Middle Eastern Fukushima waiting in the wings
Baku, Azerbaijan, March 27
By Azer Ahmadbayli – Trend:
Middle East reminds of a large nuclear plant, where an ongoing controlled chain reaction splits uranium atoms, releasing more and more neutrons and generating more and more heat.
The process is controlled by special protection system. However, if, by some reason, the mass of the fissile matter goes beyond the critical point, the reaction becomes uncontrolled, accompanied by release of a huge amount of energy and destruction.
Continuous accumulation of arms in the region gradually heats up the political environment, indicating that diplomatic means make way for sword law and deterrence. What is this if not a clear sign of an impending war? I'd be happy to be wrong.
Countries, mature in advanced arms technologies, don’t disdain to impregnate the Middle East with deadly types of weaponry, making money for development and production of the next generation technologies. Figuratively speaking, production of the latest type of IPhone or electric car is directly or indirectly dependent on loss of lives in Syria, Iraq and Yemen. Quite a “favorable” relation.
On the other side, the region’s countries are on a one way street to nowhere, unable to stop buying weaponry under the pretext of protecting themselves from aggressive neighbors or fighting terrorism.
Also, what about nuclear weapons? Oh, no, selling nuclear technologies is taboo, as “those crazy people” can get out of hand threatening prosperity of the “civilized world.”
According to Defense Security Cooperation Agency (DSCA), since the beginning of 2018 the US State Department has approved nine major arms sales to the Middle East states:
To Saudi Arabia - sale of TOW 2B (BGM-71F-Series) missiles for an estimated cost of $670 million; sale of a Royal Saudi Land Forces Ordnance Corps Foreign Military Sales Order (FMSO) II Case for an estimated cost of $300 million; sale of equipment and services for the continuation of the Maintenance Support Services (MSS) contract that supports the Royal Saudi Land Forces Aviation Command for an estimated cost of $106.8 million; sale of continuation of missile system support services for an estimated cost of $500 million;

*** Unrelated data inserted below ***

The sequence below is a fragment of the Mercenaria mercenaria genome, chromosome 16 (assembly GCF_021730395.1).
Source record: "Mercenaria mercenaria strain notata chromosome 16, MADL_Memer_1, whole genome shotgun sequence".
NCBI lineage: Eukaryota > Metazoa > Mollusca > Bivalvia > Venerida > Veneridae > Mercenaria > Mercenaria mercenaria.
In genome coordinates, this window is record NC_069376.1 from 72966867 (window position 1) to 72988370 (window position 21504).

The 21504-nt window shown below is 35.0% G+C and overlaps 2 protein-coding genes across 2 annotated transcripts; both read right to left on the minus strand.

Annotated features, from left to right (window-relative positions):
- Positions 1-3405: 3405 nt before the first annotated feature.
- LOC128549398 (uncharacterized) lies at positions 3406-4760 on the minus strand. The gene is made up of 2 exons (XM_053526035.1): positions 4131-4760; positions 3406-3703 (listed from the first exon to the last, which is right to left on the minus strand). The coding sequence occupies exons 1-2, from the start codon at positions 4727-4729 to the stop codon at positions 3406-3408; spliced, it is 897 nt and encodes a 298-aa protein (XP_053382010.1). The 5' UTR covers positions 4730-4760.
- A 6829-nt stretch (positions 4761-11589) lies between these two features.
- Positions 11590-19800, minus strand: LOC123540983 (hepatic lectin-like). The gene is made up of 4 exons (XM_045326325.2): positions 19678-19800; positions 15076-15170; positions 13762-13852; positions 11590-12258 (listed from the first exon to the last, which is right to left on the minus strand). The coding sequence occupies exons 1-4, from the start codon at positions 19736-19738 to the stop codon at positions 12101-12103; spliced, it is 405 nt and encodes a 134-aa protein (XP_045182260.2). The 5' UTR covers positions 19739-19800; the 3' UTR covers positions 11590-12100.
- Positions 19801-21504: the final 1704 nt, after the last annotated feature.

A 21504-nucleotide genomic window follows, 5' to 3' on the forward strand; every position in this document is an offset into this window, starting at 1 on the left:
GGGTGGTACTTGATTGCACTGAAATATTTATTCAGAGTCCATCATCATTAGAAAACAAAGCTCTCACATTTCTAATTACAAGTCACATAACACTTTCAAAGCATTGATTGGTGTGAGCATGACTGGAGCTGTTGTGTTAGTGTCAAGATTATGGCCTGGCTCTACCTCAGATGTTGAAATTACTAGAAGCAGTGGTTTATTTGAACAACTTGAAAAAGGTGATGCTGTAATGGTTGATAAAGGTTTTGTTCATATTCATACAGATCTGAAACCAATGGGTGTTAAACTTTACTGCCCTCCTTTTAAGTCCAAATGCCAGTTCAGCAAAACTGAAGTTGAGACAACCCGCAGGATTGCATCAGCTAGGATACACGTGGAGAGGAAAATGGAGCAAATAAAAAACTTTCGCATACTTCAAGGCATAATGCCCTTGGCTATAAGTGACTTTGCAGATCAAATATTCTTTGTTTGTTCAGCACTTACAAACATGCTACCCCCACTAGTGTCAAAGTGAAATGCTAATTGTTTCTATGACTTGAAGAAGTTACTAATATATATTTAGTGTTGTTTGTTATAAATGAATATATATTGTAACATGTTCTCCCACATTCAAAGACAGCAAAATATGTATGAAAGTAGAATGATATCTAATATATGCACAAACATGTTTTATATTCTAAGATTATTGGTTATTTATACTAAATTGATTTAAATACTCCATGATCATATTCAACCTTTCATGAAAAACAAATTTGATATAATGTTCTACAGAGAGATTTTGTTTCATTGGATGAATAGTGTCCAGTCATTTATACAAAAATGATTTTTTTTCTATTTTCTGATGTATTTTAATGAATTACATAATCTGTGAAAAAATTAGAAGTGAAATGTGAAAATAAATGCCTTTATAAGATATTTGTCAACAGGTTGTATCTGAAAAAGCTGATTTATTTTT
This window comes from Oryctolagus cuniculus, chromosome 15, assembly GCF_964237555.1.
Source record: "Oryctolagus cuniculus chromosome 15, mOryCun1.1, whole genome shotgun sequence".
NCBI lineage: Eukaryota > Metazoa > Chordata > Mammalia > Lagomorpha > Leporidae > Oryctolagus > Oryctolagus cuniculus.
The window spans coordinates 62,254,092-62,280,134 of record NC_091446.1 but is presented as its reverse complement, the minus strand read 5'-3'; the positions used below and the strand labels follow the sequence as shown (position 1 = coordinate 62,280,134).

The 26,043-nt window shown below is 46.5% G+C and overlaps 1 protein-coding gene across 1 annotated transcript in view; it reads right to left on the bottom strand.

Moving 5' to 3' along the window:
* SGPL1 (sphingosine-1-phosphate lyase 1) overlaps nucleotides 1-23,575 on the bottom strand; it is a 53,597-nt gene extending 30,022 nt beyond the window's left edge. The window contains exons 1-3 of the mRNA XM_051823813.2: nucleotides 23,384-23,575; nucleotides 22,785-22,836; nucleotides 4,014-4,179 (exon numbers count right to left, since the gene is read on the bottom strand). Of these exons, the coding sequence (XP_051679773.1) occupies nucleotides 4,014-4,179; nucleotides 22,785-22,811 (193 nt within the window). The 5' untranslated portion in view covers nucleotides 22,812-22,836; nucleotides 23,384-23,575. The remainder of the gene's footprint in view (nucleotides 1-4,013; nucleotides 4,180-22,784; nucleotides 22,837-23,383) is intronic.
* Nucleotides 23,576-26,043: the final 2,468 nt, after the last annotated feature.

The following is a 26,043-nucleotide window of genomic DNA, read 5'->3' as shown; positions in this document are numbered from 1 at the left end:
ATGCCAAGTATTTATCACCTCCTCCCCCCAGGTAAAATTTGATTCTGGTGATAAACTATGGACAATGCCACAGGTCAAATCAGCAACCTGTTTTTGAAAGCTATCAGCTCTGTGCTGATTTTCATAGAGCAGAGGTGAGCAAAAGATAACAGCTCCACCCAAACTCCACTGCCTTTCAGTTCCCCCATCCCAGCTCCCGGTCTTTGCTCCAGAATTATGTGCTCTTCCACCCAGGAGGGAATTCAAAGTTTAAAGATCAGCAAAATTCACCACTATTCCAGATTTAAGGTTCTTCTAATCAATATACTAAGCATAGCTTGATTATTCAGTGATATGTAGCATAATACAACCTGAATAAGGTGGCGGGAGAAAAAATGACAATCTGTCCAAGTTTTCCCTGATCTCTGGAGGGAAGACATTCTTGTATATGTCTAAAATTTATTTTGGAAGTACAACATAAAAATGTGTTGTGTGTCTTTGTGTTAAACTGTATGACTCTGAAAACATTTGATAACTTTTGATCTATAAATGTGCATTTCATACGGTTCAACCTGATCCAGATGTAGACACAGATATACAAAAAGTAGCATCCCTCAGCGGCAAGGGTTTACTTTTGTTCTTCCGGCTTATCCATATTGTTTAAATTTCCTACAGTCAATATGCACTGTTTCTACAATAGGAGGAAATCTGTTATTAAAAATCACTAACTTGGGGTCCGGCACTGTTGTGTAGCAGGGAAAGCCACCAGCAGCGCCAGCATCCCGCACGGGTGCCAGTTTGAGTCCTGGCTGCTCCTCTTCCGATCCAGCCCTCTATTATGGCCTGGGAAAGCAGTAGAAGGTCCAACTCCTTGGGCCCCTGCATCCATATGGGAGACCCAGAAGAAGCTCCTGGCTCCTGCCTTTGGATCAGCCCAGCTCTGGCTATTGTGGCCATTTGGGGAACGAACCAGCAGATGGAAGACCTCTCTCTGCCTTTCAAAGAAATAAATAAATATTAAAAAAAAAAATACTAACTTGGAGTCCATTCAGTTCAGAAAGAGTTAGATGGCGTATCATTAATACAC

To the United Arab Emirates - sale of three hundred (300) AIM-9X-2 Sidewinder Block II missiles, forty (40) AIM-9X-2 Sidewinder Captive Air Training Missiles (CATMs), thirty (30) AIM-9X-2 Block II Tactical guidance units, fifteen (15) AIM-9X-2 CATM guidance units, containers, spares, support equipment and missile support for an estimated cost of $270.4 million;
To Qatar - sale of equipment and support to upgrade the Qatari Emiri Air Force’s (QEAF) Air Operation Center (AOC) for an estimated cost of $197 million;
To Kuwait - sale of King Air 350ER Intelligence, Surveillance, and Reconnaissance (ISR) aircraft for an estimated cost of $259 million; sale of fast patrol boats for an estimated cost of $100 million;
To Oman - sale of items and services to support an incremental Operational Flight Profile (OFP) software upgrade for F-16 subsystems, as well as Identification Friend or Foe (IFF) and secure communications equipment for Mode 5 operations for an estimated cost of $62 million.
Other producers of advanced military hardware try to keep pace with the US.
Iraq has recently expressed interest in purchasing Russia’s advanced S-400 surface-to-air missile defense systems. Moscow’s ambassador to Iraq, Maksim Maksimov, said that Russia is ready to sell the Iraqis S-400s if a “suitable request” for the systems is made. He noted that “large amounts of military equipment” – including MI-35M and MI-28N helicopters, SU-25 fighters and anti-tank Kornet-TI – has already been sent to Iraq to help defeat the IS (Islamic State Terrorist organization).
Iraq, which ordered 73 T-90 main battle tanks from Russia last year, has taken delivery of the first batch of 36.
Russian Ministry of Defense is preparing to sign military cooperation agreement with Lebanon, entailing, among other things, access of Russian warships and military aircraft to Lebanese ports and military airfields, military exercises, training of Lebanese army staff, etc.
Russia has given Egypt a license to assemble 400 T-90S\SK battle tanks locally. Egypt will begin assembling first T-90S battle tanks from 2019 after receiving the needed technology from the Russian Uralvagonzavod company, the manufacturer of the tank.
Qatar has signed an agreement with Turkey to establish a naval base. The agreement came during the Doha International Maritime Defence Exhibition and Conference (DIMDEX) 2018. Turkey will also export six armed, unmanned aerial vehicles to Qatar’s armed forces. Qatar has reportedly spent $800 million on various defense wares during DIMDEX.
Britain is considering establishing a permanent military presence in Kuwait at the request of its government, which was revealed by Michael Davenport, British Ambassador to Kuwait, during his interview with Forces Network. He said the Kuwaiti government has expressed interest in such a presence, but stressed it would not be a "major" deployment.
All those contracts, agreements and physical supplies took place within only last two months of this year in addition to multibillion contracts concluded last year.
There are also a number of smaller deals which I omit.
Do the region’s states really need such heaps of deadly mechanisms? Are they ready to recognize their inability to see eye to eye with each other?
If yes, the region risks turning into second Fukushima.